Although body-positive beauty messages are arriving in mainstream media more and more, there unfortunately still are some parts that are neglected by this movement. Skin issues and especially acne have for long not been perceived as very “marketable” or “popular” topics, but rather as something most people just want to get rid of – favourably in secret. However, with most people suffering from acne or skin issues, especially in their teenage years, acne is not a rare phenomenon but reality for many. And so, a new solidarity movement has formed that aims to make it easier for everyone who suffers from bad skin to gain back their confidence while also hoping to find more respect and acceptance within society itself. With 2018 arguably beeing the year of inclusive make-up, we asked everyone from the few in the spotlight to your average Instagram user how, and if this alleged visibility around acne has actually changed something for them.
By using social media and the internet as platforms to spread positive messages, new voices have long opened up about the topic, making it increasingly visible. One of them is British YouTuber Em Ford who already in 2015 released a video called “You look disgusting“, in which she shows her make-up-free face, covered with acne. The footage is accompanied by real comments she got from her viewers that all refer to the state of her skin and how “ugly“ she looks. What follows is a sequence in which she covers her face with make-up, and now the comments start to become more positive, telling her how beautiful she is, just to then turn into the ones that tell her she is “all fake“.
It’s a powerful statement, emphasising the notion that one will never be able to make everyone happy and that, in times of photoshop and camouflaging make-up, the lines between reality and make-believe get increasingly blurred.
At the time, Em’s video was a very important contribution to the now rapidly growing skin positivity movement. Not only do young men and women post photos openly showing their skin issues under the hashtags #skinpositivity and #acneacceptance on Instagram, but celebrities like Justin Bieber are equally embracing their skin in their Instagram-Stories.
However, away from these very visible acne acceptance fighters, living with the skin condition is still not easy. “Having severe acne has given me a much deeper understanding of alienation,” explains P., 23, from Wales. Under his username mynameisjustp he posts images of himself and his acne on Instagram – alongside advice and his experiences with possible cures. “People stare at my face a lot,” he says. “Strangers have said some very hurtful, judgemental, and just plain ignorant things about my skin. When it was at its worst I couldn’t walk down a busy supermarket aisle without everyone stopping to gawk at my face.“ Just like a lot of others, he describes the stigmatisation and prejudices that still orbit having acne. People then like to give advice like “simply change your diet” or “just wash your face more often”, in line with the often still common understanding that having acne equals not eating healthy or being unclean. He states: “People need to know acne has been around forever and is present all over the world. They need to know it has nothing to do with hygiene. They need to know skin disorders don’t even come into the equation of what makes a human being beautiful, and they need to see visual representation of people living with acne and being totally ok anyway.“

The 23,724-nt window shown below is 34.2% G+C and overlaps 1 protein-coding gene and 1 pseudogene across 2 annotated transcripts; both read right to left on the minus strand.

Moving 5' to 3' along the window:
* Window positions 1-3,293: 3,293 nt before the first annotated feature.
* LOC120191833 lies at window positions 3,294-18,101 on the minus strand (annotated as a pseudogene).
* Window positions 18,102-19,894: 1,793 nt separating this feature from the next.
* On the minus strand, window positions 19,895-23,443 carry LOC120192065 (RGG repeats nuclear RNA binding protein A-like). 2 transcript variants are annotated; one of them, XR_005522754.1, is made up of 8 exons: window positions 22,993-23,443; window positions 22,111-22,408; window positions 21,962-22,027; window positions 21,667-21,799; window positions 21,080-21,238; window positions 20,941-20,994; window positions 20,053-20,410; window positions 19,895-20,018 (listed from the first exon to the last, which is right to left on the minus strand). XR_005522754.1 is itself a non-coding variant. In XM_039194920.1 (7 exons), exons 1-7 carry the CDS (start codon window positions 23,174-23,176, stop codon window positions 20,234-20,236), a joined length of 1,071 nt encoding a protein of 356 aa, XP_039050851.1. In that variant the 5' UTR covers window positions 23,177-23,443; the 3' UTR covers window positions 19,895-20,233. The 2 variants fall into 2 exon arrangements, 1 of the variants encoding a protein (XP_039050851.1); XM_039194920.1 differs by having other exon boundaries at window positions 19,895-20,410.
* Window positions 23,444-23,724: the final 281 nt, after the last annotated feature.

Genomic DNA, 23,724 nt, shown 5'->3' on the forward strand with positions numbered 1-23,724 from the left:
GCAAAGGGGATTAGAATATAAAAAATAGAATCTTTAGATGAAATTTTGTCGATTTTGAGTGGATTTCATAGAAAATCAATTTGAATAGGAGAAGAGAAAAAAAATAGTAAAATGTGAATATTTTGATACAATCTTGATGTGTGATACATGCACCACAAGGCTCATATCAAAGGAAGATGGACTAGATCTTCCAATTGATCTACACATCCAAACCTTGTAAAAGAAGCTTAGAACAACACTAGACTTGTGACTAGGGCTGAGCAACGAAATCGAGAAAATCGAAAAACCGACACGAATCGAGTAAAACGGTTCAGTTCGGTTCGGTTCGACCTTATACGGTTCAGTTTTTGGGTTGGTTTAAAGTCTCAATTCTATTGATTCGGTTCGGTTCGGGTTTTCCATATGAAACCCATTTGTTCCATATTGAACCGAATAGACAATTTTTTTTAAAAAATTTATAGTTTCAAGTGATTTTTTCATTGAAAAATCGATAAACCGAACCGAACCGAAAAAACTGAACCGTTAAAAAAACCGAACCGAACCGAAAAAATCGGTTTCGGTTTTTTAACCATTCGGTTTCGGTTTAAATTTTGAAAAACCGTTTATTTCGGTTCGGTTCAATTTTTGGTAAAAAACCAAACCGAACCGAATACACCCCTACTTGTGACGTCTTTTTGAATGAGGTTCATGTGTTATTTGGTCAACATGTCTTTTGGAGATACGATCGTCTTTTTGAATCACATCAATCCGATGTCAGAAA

Sharrie Gail is another Instagram user who has posted a photo of herself without retouching her skin on her account. At first, she was afraid of the possible negative reactions, she tells us, but the comments she received were for the most part positive. “I feel the need to spread this concept in social media where icons reside and dictate the current aesthetic because a positive method of influencing people actually exists. Instead of pressuring people to look a certain way that doesn’t apply to everyone, diverse beauty should be celebrated,” she says about her photo.